Electric current is one of the most dangerous factors of electronic devices. Considering this, various devices have been invented and installed in the appliances. A high current flow is harmful to both machines as well as humans. Therefore, you use inverters or stabilizers for managing the fluctuations of electric current. But do you know how to manage and regulate the current reaching your inverter? Have you heard about charge controllers? Today, you will get to know what is solar charge controller load output. What is a solar charge controller no load output?
Who Needs a Solar Charge Controller?
Well, precisely who does not need one? This controller is considered necessary whenever you connect a battery bank to the Direct Current (DC) output of the solar panels. The path covered by the power when connecting a charge controller is as follows:
Power collected by panels -> Charge Controller -> Direct Current Loads -> Battery -> Inverter -> Alternative Loads (AC)
A solar charge controller has the following functions:
- Accepts power from the solar panels.
- The amount of power sent to the battery is controlled.
- The voltage of the battery is monitored, and overcharging is prevented.
- Power only from solar panels is transferred to the batteries.
Solar Charge Controller Load Output
A voltage and current regulator is known as a charge controller. It regulates the current and voltage coming from the solar panels traveling through the wires and then entering the battery. A solar charge controller prevents the batteries from overcharging also. Without a solar charge controller, the inverter batteries get damaged from overcharging.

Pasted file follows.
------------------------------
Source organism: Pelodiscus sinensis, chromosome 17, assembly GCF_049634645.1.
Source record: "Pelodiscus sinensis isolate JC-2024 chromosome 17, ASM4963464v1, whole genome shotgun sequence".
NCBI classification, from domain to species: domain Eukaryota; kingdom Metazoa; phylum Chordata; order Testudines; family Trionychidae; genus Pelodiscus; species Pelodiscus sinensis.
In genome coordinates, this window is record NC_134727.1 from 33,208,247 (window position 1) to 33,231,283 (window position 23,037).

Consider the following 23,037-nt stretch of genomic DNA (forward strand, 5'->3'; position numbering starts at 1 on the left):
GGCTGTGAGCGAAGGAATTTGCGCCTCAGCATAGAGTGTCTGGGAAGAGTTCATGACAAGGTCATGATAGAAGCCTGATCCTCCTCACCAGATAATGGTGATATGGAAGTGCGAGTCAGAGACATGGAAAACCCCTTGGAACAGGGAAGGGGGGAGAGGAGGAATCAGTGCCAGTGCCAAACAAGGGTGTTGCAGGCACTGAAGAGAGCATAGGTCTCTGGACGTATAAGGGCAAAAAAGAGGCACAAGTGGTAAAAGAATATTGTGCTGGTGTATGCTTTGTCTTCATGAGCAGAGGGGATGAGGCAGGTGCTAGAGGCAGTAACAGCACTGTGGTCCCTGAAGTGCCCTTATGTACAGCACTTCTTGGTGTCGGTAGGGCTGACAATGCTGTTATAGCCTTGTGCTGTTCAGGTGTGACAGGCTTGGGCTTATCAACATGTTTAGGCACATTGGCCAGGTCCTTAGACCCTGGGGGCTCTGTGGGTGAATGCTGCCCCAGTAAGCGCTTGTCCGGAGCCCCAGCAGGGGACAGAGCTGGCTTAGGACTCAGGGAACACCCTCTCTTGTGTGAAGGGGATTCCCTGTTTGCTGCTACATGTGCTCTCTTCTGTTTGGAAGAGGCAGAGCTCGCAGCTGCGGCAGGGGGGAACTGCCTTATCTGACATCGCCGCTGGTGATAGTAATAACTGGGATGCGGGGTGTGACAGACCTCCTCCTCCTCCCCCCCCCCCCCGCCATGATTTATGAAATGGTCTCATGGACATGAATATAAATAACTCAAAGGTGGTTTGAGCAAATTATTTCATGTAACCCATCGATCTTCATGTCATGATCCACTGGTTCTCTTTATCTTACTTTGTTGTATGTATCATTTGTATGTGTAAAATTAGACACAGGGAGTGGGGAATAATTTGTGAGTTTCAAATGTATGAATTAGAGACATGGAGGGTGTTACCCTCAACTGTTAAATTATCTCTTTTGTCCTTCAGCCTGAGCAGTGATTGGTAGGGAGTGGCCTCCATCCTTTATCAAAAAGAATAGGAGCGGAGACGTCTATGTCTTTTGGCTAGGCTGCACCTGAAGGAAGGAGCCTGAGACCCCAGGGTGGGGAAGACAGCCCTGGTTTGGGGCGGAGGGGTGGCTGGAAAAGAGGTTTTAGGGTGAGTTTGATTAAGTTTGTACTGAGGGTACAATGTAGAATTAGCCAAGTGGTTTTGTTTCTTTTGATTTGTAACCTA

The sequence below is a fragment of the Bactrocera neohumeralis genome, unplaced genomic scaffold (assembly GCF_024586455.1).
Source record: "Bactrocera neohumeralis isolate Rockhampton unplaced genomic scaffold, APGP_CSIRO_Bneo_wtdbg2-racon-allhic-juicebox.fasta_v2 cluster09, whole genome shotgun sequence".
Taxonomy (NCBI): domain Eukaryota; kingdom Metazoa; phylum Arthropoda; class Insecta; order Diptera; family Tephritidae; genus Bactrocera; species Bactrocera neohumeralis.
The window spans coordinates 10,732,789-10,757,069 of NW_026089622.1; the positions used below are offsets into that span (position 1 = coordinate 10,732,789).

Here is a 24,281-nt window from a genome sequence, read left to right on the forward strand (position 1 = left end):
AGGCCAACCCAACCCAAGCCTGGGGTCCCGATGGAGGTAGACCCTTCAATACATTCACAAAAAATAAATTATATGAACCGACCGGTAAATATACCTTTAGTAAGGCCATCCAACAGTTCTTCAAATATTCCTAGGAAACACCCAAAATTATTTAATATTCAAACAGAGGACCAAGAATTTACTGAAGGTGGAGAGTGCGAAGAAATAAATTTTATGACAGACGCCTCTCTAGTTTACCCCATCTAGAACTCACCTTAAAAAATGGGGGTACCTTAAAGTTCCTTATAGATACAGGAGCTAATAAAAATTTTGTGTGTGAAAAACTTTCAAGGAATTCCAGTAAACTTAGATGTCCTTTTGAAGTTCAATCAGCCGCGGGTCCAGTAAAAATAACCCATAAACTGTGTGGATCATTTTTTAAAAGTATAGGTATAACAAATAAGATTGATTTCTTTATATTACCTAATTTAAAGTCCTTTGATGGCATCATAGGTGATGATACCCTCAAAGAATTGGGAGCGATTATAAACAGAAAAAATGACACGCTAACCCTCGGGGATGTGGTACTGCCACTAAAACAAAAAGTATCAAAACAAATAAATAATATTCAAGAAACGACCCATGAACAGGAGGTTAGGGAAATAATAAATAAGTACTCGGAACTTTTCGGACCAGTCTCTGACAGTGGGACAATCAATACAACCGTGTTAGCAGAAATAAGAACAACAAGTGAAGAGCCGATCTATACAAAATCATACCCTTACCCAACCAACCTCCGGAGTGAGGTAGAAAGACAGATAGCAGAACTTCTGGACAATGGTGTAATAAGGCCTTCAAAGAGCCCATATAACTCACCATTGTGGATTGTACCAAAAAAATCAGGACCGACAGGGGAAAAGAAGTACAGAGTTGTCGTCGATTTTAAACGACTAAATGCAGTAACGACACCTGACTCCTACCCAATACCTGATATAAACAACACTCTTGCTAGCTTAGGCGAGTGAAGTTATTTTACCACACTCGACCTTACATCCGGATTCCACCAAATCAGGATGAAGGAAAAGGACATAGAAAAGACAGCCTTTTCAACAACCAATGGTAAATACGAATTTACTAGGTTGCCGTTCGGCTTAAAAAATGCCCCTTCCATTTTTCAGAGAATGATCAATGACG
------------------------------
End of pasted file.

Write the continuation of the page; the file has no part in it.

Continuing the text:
1. Load output
A feature available on some MPPT charge controllers that enables you to control the load manually is known as load output. Controlling can be automatic also by using certain algorithms. This feature is commonly used in street lighting.
2. Input Terminals
Mostly, there are 3 input or output controllers.
a) Battery Output Terminal
This terminal controls and regulates the battery capacity. This 2-port terminal delivers solar power to the battery, and it gets charged with this power.
b) Direct Current (DC) Load Output Terminal
It also has (+ and -) ports that deliver power for the Direct Current load (DC). It receives power from the load terminal directly through the battery. The power supplied depends on the voltage of the battery.
c) Solar Panels Input Terminal
It is a 2-port terminal with a (+ and -) sign. This terminal is used to receive power from solar panels.
3. Types of Loads to Connect to the Solar Controller
Basically, you can connect the following things to the solar charge controller load output.
- Only Direct Current (DC) load and not Alternative Current (AC)
- Devices that are compatible with the normal voltage of the battery
- Devices should not consume more current than the ratings of the current controller.
- Avoid inductive loads with high inrush currents.
4. Types of Devices
There are a few devices with Direct Current (DC) that you should avoid while others can be connected. But both are decided according to the load output of the charge controller.
- Allowed Devices: Fans, LED lamps, and Refrigerator
- Forbidden Devices: Compressors, Motors, and Solar Inverters
Also See: RV Solar Panels and Solar Kits – Beginners Guide
What is Pulse Width Modulation Controller?
There are two ways to control the power supply to a battery. Therefore, there are 2 types of charge controllers, namely pulse-width modulation and Maximum PowerPoint Tracking.